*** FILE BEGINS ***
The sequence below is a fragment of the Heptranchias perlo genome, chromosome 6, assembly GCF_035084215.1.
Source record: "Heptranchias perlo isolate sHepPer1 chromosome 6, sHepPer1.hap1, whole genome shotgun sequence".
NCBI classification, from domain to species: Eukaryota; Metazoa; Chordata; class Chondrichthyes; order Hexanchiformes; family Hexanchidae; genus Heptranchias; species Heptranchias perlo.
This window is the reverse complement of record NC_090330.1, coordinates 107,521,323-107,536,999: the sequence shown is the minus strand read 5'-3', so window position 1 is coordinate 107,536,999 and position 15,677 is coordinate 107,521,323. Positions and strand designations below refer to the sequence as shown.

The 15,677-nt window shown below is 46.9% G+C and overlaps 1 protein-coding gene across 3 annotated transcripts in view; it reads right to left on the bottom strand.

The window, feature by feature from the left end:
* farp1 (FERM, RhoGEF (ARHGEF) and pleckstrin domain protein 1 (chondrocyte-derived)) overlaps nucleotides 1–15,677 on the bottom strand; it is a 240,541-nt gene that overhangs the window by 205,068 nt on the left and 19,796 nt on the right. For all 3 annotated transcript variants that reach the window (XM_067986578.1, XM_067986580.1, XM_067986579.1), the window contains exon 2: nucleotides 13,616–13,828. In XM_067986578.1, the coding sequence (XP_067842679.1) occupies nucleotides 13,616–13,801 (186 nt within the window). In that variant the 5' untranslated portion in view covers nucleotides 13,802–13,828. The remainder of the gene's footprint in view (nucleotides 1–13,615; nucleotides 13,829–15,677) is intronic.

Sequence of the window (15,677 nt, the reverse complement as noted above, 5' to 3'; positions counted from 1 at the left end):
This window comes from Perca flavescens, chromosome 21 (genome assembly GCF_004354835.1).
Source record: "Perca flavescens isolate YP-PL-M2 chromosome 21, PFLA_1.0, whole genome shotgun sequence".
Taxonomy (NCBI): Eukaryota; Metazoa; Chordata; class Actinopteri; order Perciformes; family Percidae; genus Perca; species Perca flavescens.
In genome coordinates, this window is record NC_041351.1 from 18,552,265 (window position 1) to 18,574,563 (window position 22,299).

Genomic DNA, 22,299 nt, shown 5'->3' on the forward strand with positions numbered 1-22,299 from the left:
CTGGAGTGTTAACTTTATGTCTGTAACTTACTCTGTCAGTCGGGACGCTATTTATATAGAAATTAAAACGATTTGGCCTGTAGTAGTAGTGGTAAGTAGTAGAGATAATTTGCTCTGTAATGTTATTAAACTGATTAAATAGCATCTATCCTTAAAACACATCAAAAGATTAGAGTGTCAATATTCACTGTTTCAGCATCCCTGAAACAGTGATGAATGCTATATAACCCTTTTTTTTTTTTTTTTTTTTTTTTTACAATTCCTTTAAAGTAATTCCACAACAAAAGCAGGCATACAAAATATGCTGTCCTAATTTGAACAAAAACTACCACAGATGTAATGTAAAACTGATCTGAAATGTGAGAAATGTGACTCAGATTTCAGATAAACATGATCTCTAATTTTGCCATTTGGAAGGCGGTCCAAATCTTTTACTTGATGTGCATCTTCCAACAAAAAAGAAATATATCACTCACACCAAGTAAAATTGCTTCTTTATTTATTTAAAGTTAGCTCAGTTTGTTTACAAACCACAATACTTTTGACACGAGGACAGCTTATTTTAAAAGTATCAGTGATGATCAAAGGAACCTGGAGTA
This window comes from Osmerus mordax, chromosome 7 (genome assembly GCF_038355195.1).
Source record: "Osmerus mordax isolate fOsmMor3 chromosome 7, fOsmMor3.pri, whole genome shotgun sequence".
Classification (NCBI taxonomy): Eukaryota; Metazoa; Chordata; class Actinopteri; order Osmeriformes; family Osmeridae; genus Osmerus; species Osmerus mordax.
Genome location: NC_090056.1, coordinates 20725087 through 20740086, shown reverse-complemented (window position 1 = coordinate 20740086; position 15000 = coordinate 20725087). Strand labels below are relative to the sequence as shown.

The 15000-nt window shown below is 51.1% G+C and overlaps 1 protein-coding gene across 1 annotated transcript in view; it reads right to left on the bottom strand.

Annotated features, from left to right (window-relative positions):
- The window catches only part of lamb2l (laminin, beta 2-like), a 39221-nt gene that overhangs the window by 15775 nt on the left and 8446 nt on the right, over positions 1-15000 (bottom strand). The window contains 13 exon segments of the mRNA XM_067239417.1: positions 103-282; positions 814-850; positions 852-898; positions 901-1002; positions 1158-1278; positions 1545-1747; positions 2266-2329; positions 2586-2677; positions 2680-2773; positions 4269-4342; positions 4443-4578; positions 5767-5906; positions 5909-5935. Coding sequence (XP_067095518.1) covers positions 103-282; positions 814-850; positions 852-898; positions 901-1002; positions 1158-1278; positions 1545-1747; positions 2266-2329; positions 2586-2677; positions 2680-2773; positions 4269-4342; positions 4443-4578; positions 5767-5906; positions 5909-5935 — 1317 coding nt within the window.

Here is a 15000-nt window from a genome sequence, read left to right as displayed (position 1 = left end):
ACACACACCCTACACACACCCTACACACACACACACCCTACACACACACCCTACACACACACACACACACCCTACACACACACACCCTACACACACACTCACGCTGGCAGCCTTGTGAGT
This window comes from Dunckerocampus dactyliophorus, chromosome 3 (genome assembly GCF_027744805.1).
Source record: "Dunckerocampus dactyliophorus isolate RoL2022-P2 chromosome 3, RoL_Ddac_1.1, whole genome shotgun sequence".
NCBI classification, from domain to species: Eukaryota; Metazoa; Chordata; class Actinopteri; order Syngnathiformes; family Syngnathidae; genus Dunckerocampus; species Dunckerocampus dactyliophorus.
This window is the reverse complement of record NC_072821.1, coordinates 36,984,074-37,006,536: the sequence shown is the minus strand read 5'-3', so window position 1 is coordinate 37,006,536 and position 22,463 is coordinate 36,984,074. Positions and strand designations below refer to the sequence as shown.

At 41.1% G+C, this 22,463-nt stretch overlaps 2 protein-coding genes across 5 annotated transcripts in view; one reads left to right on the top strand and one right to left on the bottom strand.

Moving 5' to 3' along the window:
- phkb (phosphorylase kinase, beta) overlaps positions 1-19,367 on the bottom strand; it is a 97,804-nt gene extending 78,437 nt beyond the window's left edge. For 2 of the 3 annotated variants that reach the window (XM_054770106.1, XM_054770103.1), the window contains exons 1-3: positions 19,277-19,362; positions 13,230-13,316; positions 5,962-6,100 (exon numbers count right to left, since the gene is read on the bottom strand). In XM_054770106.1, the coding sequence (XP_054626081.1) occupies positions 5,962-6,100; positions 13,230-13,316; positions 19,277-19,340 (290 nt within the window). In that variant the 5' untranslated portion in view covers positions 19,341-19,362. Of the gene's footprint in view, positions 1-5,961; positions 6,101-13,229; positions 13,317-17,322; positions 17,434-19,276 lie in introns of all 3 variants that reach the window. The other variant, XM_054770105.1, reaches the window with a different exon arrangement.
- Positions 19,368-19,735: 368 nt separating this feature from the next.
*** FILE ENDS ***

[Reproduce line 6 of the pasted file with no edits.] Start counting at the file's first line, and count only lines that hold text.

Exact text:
The window, feature by feature from the left end: